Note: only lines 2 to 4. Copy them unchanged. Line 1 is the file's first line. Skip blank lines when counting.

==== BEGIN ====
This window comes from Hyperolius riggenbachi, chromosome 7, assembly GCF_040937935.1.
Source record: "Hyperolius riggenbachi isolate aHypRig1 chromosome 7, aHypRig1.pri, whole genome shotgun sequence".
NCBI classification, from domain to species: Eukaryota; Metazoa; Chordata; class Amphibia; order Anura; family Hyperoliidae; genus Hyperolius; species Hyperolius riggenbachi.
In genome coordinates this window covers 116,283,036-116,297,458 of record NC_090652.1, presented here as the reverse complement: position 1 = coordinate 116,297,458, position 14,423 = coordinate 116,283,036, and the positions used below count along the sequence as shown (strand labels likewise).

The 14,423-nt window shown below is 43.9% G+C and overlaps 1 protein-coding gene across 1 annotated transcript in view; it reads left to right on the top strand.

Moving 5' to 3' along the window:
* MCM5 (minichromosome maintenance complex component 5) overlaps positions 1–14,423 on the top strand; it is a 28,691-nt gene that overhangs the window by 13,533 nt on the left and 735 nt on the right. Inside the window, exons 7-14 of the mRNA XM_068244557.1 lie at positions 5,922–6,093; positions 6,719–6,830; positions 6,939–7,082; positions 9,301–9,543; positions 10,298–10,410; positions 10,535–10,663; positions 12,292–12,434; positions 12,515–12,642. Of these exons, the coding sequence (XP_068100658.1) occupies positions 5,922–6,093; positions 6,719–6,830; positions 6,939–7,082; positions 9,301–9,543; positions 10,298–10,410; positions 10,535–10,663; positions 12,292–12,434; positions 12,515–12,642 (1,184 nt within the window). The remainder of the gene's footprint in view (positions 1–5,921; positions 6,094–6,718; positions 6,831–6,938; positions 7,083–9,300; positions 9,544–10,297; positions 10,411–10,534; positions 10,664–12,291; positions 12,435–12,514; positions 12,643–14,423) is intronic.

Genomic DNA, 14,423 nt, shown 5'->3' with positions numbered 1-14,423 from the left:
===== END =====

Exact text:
Source record: "Hyperolius riggenbachi isolate aHypRig1 chromosome 7, aHypRig1.pri, whole genome shotgun sequence".
NCBI classification, from domain to species: Eukaryota; Metazoa; Chordata; class Amphibia; order Anura; family Hyperoliidae; genus Hyperolius; species Hyperolius riggenbachi.
In genome coordinates this window covers 116,283,036-116,297,458 of record NC_090652.1, presented here as the reverse complement: position 1 = coordinate 116,297,458, position 14,423 = coordinate 116,283,036, and the positions used below count along the sequence as shown (strand labels likewise).